Switching oxygen molecules on and off

Wednesday, 15 March, 2017


It is now possible to selectively switch individual oxygen molecules ‘off’ and ‘on’, from a non-reactive to a reactive state, using a special force microscope. The process was discovered by researchers at Austria’s TU Wien and has been published in the journal Proceedings of the National Academy of Sciences.

As noted by Martin Setvin, a member of the research team, there are several ways to switch a stable, non-reactive O2 molecule into a reactive state. “You can increase the temperature — that happens when you burn things,” he said. “Alternatively, you can add an additional electron to the molecules — this also makes them chemically active.”

The researchers created their own activation method when they studied the oxygen molecules on the surface of a titanium oxide crystal at extremely low temperatures. Among its many interesting properties, titanium oxide is a photocatalyst, which means that it can induce chemical reactions when irradiated with light.

This change in reactive state was observed using an atomic force microscope, purchased by team leader Professor Ulrike Diebold, who explained how the device works.

“A tiny needle is vibrated and moved across the surface. When the atoms at the very end of the tip come close to the surface, the tip feels a force and the oscillation changes. From this tiny change, one can create an image showing where the atoms are,” said Professor Diebold.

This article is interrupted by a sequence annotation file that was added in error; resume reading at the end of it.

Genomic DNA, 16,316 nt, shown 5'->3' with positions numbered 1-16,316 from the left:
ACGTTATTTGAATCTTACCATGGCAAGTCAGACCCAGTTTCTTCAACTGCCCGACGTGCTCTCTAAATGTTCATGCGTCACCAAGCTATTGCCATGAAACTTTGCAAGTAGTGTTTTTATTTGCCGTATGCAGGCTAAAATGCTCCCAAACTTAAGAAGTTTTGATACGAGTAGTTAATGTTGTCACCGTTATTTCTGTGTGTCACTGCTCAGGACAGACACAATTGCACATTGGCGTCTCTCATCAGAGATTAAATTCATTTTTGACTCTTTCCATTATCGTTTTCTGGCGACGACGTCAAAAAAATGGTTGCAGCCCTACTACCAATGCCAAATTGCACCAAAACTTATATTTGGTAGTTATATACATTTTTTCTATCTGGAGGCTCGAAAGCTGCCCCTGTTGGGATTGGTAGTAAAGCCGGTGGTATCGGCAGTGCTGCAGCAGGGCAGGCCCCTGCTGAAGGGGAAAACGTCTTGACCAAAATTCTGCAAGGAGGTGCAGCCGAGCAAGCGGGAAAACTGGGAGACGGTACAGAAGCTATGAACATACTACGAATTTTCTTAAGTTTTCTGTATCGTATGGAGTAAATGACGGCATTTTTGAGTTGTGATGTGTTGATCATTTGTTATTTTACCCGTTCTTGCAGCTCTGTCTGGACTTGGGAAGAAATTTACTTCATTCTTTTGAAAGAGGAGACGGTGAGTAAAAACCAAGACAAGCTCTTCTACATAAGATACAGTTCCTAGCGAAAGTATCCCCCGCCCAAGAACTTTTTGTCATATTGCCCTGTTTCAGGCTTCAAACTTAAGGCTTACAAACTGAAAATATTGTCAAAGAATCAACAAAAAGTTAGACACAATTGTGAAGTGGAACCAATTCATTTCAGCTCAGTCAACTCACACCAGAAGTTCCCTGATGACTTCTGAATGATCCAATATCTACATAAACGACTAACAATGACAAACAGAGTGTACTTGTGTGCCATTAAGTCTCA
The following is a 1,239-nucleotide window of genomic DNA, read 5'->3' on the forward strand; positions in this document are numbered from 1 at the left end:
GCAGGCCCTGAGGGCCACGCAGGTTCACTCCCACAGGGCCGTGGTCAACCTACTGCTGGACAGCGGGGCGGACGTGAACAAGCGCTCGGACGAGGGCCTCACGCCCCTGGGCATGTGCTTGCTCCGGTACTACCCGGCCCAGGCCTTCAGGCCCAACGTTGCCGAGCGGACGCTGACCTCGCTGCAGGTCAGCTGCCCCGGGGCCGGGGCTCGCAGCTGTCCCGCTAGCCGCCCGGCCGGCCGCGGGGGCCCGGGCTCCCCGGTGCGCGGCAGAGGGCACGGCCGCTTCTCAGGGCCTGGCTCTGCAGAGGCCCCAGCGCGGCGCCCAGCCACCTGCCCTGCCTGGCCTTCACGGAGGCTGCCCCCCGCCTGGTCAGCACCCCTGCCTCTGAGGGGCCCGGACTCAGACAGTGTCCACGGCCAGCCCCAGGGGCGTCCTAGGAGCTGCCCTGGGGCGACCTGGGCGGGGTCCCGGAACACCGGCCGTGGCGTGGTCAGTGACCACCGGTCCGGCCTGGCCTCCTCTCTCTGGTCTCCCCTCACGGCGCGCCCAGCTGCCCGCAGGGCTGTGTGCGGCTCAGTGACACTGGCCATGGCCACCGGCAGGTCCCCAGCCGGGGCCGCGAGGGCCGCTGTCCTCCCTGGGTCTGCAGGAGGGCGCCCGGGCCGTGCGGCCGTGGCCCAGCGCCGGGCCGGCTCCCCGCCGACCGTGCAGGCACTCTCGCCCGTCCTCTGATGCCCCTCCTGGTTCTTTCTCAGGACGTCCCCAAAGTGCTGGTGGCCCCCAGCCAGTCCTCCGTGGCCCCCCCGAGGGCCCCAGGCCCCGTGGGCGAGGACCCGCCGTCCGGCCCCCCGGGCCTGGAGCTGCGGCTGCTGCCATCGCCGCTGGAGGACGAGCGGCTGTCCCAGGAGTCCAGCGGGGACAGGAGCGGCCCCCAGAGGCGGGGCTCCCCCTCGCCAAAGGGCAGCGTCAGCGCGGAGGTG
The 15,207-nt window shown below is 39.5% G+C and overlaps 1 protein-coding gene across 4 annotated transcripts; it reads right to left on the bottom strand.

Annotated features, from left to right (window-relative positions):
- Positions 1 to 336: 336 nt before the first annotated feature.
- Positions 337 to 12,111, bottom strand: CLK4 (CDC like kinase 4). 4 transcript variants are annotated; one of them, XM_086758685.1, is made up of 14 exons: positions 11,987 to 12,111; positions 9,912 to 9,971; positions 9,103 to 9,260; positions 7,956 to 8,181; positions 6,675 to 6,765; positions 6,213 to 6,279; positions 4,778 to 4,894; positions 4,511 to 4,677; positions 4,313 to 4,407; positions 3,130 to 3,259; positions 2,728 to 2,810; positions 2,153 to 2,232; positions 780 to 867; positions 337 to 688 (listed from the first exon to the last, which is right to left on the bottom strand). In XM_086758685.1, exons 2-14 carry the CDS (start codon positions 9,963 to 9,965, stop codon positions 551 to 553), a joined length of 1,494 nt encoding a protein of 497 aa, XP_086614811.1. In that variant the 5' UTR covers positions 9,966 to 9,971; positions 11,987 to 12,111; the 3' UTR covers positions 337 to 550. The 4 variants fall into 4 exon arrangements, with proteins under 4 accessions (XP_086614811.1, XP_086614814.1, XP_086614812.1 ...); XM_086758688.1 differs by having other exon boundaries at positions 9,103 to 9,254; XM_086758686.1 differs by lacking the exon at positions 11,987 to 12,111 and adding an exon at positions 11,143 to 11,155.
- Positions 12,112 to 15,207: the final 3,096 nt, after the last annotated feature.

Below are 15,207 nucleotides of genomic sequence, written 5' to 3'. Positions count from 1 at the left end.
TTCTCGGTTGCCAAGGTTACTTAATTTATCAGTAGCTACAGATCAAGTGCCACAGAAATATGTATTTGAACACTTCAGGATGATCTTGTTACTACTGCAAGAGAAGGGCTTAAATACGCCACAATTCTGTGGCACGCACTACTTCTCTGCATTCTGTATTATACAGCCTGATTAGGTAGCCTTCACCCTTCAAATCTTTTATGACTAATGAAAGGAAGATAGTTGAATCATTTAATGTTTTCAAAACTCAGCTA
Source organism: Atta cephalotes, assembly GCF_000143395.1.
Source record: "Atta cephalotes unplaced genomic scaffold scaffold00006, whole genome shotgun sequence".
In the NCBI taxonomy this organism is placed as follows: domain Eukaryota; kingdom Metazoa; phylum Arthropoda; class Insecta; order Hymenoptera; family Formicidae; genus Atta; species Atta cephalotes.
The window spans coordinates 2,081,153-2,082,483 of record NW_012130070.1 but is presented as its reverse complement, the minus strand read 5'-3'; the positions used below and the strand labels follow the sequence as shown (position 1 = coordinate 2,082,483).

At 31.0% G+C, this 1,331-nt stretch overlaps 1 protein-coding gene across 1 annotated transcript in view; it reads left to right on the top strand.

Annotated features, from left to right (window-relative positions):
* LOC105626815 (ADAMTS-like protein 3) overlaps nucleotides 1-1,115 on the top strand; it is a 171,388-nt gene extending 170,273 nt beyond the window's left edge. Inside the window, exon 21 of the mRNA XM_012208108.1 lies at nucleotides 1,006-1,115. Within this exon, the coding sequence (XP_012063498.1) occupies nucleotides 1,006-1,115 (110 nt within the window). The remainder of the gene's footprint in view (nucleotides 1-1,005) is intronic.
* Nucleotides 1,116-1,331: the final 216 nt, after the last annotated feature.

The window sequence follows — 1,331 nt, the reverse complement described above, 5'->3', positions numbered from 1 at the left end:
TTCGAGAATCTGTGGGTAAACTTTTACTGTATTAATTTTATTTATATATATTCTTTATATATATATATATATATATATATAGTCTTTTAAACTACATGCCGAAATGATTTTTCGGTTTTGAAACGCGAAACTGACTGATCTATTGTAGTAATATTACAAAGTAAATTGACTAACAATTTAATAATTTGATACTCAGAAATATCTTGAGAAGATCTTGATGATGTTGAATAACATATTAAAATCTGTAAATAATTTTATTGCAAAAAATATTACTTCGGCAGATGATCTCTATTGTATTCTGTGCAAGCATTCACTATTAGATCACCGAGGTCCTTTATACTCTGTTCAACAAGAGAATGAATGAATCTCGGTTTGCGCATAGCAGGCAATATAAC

“Essentially, the reactive oxygen molecules that have an extra electron exert a stronger force on the tip than the unreactive ones, and thus we can distinguish them.”

The researchers found that is possible to inject an additional electron to an individual oxygen molecule with the same tip, and then observe the transition from the inactive to the active state. The same process occurs when the surface of the titanium oxide is irradiated with light — electrons are liberated inside the material and can come to the surface to activate one of the oxygen molecules.

“Whether we add an electron using the microscope or by irradiating the titanium oxide, the end result is the same,” said Professor Diebold. “Our method gives us a whole new level of control over this process and opens up new possibilities for investigating the inner workings of photocatalysts.”

Image caption: The atomic force microscope at TU Wien. ©TU Wien

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